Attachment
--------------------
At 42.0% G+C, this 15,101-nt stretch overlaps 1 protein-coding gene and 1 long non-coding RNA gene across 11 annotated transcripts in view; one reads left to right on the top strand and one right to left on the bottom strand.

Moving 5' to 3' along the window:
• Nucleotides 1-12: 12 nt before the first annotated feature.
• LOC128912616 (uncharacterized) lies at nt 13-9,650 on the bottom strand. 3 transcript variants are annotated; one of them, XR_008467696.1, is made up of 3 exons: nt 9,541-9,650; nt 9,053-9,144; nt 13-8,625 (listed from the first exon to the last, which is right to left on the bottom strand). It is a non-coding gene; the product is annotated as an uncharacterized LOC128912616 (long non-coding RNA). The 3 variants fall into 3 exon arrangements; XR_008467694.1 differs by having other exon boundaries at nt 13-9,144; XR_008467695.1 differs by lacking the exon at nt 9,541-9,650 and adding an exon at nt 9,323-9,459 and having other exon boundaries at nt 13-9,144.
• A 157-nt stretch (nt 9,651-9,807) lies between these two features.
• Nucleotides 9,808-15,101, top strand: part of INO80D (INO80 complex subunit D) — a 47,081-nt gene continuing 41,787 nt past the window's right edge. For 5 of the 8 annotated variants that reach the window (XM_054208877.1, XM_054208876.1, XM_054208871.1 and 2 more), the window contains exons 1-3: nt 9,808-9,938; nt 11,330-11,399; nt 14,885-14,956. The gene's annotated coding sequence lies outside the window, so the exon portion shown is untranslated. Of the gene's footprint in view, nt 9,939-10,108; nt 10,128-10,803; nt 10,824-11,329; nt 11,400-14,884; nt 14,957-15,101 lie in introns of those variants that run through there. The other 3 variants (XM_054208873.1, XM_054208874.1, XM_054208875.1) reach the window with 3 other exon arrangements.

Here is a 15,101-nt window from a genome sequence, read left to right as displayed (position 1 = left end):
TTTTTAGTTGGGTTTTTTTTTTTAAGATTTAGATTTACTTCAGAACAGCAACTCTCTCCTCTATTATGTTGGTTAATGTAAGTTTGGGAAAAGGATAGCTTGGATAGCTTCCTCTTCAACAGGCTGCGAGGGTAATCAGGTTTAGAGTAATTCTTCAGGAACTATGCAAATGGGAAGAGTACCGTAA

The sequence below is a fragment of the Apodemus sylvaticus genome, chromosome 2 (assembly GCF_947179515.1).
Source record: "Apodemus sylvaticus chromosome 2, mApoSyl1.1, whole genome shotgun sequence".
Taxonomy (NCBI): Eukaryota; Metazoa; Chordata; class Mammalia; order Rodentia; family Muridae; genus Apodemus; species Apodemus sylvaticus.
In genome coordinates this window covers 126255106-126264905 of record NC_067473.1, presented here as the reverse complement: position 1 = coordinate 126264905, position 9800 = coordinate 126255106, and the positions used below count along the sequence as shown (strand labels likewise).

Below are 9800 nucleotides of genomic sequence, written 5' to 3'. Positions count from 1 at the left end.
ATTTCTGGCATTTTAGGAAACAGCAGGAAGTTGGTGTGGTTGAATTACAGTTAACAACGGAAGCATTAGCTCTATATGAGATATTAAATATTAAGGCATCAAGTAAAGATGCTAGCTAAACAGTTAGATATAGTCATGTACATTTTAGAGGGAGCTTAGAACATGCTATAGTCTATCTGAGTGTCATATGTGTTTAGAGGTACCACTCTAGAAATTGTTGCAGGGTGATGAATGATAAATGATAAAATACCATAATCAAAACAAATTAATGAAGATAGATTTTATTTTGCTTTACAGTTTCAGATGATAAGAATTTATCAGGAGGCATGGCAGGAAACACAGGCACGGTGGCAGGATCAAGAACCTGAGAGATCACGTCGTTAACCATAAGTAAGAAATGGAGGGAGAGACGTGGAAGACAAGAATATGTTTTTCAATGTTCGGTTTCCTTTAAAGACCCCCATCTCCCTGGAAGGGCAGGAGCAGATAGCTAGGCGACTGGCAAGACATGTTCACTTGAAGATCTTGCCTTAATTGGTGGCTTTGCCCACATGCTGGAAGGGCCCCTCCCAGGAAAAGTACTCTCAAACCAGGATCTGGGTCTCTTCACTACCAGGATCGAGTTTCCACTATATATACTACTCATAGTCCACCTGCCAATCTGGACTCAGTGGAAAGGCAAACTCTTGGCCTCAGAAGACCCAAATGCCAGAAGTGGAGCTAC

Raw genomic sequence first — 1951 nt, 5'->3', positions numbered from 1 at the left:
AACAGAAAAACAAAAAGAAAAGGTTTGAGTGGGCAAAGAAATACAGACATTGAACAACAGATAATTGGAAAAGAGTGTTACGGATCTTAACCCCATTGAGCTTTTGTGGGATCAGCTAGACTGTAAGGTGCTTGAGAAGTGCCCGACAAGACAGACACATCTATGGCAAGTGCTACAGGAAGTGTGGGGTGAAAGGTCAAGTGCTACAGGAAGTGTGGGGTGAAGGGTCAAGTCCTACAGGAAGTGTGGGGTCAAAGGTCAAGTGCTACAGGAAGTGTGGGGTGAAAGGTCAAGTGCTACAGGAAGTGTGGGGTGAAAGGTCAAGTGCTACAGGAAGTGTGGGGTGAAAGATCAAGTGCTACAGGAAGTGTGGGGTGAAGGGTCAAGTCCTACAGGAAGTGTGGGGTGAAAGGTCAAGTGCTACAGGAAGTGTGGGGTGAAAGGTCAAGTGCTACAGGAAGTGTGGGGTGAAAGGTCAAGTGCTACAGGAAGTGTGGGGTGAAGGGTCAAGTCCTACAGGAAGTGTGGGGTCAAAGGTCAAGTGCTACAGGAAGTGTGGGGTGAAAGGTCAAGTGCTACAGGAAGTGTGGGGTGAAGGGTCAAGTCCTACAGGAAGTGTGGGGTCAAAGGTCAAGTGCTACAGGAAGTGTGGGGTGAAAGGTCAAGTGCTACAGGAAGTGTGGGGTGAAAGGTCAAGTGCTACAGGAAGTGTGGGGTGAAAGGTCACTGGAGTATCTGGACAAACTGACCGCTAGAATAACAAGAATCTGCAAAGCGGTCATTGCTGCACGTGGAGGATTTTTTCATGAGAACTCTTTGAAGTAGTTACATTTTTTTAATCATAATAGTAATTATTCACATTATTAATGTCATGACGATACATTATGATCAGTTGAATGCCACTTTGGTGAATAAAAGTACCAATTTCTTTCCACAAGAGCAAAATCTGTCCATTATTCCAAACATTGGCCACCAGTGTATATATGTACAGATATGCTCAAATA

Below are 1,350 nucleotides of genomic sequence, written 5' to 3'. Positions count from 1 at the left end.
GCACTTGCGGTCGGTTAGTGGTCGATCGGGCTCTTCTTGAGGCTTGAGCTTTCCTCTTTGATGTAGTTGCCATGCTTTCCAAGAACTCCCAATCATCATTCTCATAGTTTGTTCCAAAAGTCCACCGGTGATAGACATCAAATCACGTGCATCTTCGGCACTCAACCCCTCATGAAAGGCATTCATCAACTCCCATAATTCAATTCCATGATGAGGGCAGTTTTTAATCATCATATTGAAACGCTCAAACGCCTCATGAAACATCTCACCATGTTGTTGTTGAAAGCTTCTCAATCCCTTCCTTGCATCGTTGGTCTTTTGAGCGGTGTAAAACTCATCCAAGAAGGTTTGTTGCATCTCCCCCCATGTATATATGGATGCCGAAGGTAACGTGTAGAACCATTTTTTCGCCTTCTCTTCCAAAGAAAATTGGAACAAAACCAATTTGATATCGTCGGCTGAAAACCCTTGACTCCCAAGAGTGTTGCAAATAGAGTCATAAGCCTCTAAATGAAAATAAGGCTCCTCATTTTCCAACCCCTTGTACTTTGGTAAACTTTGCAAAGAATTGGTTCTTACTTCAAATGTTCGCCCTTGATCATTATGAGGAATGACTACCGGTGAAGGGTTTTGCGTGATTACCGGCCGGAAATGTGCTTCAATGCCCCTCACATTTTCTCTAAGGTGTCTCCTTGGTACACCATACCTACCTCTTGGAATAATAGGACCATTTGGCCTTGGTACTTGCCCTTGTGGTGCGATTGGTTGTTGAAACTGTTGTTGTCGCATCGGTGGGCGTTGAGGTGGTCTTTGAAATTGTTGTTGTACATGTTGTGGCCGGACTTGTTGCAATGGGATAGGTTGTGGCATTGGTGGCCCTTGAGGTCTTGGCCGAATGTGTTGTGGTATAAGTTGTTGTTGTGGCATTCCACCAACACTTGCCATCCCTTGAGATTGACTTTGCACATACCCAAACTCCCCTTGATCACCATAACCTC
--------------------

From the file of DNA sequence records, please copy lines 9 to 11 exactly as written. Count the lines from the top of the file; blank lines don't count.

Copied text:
The sequence below is a fragment of the Apodemus sylvaticus genome, chromosome 2 (assembly GCF_947179515.1).
Source record: "Apodemus sylvaticus chromosome 2, mApoSyl1.1, whole genome shotgun sequence".
Taxonomy (NCBI): Eukaryota; Metazoa; Chordata; class Mammalia; order Rodentia; family Muridae; genus Apodemus; species Apodemus sylvaticus.